The capture of CO2 has been possible for some time, but always in ways that requires large quantities of energy. Now, doctoral students Christoph Gebald and Jan Wurzbacher, superivised by Aldo Steinfeld, ETH Zurich, Switzerland, have devised a novel apparatus that can separate CO2 from air in a more energy-efficient manner, before re-releasing it as a potential raw material.
The prototype uses concentrated solar energy from a metal-oxide redox system, also in development at ETH Zurich, for CO2 and water splitting, forming a syngas stream that could be converted into liquid fuels in later processes.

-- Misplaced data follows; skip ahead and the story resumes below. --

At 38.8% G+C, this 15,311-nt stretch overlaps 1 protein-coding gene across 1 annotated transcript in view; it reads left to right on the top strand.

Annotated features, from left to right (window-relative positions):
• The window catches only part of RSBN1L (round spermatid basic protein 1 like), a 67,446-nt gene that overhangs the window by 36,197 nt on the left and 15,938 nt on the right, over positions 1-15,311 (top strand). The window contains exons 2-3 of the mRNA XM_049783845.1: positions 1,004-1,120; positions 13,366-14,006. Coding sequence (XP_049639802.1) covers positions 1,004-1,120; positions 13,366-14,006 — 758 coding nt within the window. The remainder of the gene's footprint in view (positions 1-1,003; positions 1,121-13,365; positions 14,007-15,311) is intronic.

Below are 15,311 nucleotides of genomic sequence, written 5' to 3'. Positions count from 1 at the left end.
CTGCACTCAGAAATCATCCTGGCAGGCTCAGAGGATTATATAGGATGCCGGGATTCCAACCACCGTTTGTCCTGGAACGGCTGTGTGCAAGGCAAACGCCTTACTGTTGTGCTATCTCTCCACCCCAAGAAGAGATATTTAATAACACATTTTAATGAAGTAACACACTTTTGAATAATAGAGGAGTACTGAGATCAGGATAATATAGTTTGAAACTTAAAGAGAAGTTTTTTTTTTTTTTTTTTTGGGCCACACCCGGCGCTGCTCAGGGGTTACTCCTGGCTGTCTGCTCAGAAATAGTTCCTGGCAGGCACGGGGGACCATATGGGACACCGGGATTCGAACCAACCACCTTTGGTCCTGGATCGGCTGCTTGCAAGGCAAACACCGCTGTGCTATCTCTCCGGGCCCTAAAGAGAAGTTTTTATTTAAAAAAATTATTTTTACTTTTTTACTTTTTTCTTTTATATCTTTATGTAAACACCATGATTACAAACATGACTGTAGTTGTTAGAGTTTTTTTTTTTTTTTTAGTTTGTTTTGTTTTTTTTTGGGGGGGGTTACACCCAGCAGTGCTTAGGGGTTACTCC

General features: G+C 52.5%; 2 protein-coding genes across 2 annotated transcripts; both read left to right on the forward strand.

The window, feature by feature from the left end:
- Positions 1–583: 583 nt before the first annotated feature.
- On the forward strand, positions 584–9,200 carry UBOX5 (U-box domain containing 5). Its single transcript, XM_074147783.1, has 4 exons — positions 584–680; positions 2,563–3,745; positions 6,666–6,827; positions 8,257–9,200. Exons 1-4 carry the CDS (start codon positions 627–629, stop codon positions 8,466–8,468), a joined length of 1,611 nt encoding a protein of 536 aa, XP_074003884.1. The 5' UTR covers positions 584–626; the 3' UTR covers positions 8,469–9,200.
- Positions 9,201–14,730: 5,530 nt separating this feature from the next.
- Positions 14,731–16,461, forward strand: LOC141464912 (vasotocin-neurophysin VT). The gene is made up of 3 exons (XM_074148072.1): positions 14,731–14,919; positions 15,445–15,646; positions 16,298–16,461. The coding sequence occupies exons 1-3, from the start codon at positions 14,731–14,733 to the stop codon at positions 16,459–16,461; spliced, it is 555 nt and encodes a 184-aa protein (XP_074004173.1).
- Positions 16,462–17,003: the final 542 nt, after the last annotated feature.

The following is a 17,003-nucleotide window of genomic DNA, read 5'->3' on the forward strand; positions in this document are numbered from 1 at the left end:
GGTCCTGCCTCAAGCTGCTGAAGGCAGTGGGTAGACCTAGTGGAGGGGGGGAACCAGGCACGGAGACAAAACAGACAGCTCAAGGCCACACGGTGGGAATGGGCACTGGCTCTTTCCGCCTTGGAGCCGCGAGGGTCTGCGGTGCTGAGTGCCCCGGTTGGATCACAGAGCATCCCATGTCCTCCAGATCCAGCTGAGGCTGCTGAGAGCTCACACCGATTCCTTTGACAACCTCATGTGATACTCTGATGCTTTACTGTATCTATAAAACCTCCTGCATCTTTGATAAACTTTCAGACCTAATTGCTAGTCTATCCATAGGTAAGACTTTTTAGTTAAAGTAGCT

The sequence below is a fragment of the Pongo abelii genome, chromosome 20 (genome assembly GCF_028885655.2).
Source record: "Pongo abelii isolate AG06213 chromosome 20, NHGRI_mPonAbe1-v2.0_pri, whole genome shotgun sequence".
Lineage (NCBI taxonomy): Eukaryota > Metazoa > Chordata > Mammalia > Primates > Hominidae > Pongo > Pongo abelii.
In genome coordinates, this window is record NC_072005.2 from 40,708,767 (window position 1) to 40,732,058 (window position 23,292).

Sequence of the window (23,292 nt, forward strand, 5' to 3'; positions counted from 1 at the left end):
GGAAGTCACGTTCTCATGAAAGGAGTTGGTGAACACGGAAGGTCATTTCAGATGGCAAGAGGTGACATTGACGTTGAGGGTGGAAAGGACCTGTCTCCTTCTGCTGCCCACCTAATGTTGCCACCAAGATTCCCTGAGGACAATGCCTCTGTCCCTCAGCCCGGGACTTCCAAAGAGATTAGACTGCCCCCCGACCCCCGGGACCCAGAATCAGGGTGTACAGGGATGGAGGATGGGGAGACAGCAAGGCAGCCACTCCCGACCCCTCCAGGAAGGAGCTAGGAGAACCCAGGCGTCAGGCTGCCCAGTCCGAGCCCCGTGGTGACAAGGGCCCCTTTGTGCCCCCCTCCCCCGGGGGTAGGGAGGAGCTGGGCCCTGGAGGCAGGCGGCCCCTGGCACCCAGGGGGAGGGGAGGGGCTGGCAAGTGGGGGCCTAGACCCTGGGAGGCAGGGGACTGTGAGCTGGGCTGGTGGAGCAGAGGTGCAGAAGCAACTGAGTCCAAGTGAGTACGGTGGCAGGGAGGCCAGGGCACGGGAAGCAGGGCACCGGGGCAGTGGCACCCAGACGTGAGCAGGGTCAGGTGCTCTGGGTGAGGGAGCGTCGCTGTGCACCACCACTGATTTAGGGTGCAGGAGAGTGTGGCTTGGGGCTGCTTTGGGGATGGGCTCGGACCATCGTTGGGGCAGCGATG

The system runs at below 100 °C, so the energy required can be supplied by conventional flat-plate solar collectors. And because the device can suck the CO2 directly out of the ambient air, it can – with respect to the necessary solar radiation – be applied independent of the location.
The first fully functional prototype is due to go into operation in a greenhouse facility near Zurich in 2012.